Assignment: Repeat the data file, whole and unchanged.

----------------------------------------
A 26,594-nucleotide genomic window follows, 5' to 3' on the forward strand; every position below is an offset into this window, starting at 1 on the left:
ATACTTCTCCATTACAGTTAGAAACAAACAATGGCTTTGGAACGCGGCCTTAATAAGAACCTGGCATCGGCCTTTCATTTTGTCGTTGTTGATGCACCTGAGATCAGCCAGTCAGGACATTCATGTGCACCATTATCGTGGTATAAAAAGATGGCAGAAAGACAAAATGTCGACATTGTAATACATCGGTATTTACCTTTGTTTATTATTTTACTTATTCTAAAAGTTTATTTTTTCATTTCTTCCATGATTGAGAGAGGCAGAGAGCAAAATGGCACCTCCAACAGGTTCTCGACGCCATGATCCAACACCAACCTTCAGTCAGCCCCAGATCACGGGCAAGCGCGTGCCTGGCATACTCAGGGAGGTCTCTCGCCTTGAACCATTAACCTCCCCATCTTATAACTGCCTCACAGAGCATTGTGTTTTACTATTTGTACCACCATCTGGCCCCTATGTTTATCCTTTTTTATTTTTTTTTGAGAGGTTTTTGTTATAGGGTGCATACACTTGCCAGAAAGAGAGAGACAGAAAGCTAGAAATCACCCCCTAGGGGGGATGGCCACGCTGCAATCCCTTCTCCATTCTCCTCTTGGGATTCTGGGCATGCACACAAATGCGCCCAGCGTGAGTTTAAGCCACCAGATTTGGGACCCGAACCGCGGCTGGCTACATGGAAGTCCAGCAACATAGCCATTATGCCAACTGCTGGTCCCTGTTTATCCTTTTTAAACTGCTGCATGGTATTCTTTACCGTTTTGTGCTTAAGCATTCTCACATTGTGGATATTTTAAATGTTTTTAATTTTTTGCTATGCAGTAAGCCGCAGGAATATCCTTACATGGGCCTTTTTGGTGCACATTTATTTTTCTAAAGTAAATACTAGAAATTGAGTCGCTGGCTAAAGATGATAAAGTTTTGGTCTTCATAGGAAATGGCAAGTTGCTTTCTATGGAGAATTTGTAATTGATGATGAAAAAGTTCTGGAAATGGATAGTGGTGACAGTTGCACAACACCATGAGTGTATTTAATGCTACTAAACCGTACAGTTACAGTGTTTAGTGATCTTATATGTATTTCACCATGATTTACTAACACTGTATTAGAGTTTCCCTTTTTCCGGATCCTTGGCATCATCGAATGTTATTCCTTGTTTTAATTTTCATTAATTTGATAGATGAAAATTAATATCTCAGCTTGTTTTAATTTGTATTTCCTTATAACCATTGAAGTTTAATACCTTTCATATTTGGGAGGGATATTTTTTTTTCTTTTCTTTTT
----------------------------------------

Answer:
A 26,594-nucleotide genomic window follows, 5' to 3' on the forward strand; every position below is an offset into this window, starting at 1 on the left:
ATACTTCTCCATTACAGTTAGAAACAAACAATGGCTTTGGAACGCGGCCTTAATAAGAACCTGGCATCGGCCTTTCATTTTGTCGTTGTTGATGCACCTGAGATCAGCCAGTCAGGACATTCATGTGCACCATTATCGTGGTATAAAAAGATGGCAGAAAGACAAAATGTCGACATTGTAATACATCGGTATTTACCTTTGTTTATTATTTTACTTATTCTAAAAGTTTATTTTTTCATTTCTTCCATGATTGAGAGAGGCAGAGAGCAAAATGGCACCTCCAACAGGTTCTCGACGCCATGATCCAACACCAACCTTCAGTCAGCCCCAGATCACGGGCAAGCGCGTGCCTGGCATACTCAGGGAGGTCTCTCGCCTTGAACCATTAACCTCCCCATCTTATAACTGCCTCACAGAGCATTGTGTTTTACTATTTGTACCACCATCTGGCCCCTATGTTTATCCTTTTTTATTTTTTTTTGAGAGGTTTTTGTTATAGGGTGCATACACTTGCCAGAAAGAGAGAGACAGAAAGCTAGAAATCACCCCCTAGGGGGGATGGCCACGCTGCAATCCCTTCTCCATTCTCCTCTTGGGATTCTGGGCATGCACACAAATGCGCCCAGCGTGAGTTTAAGCCACCAGATTTGGGACCCGAACCGCGGCTGGCTACATGGAAGTCCAGCAACATAGCCATTATGCCAACTGCTGGTCCCTGTTTATCCTTTTTAAACTGCTGCATGGTATTCTTTACCGTTTTGTGCTTAAGCATTCTCACATTGTGGATATTTTAAATGTTTTTAATTTTTTGCTATGCAGTAAGCCGCAGGAATATCCTTACATGGGCCTTTTTGGTGCACATTTATTTTTCTAAAGTAAATACTAGAAATTGAGTCGCTGGCTAAAGATGATAAAGTTTTGGTCTTCATAGGAAATGGCAAGTTGCTTTCTATGGAGAATTTGTAATTGATGATGAAAAAGTTCTGGAAATGGATAGTGGTGACAGTTGCACAACACCATGAGTGTATTTAATGCTACTAAACCGTACAGTTACAGTGTTTAGTGATCTTATATGTATTTCACCATGATTTACTAACACTGTATTAGAGTTTCCCTTTTTCCGGATCCTTGGCATCATCGAATGTTATTCCTTGTTTTAATTTTCATTAATTTGATAGATGAAAATTAATATCTCAGCTTGTTTTAATTTGTATTTCCTTATAACCATTGAAGTTTAATACCTTTCATATTTGGGAGGGATATTTTTTTTTCTTTTCTTTTT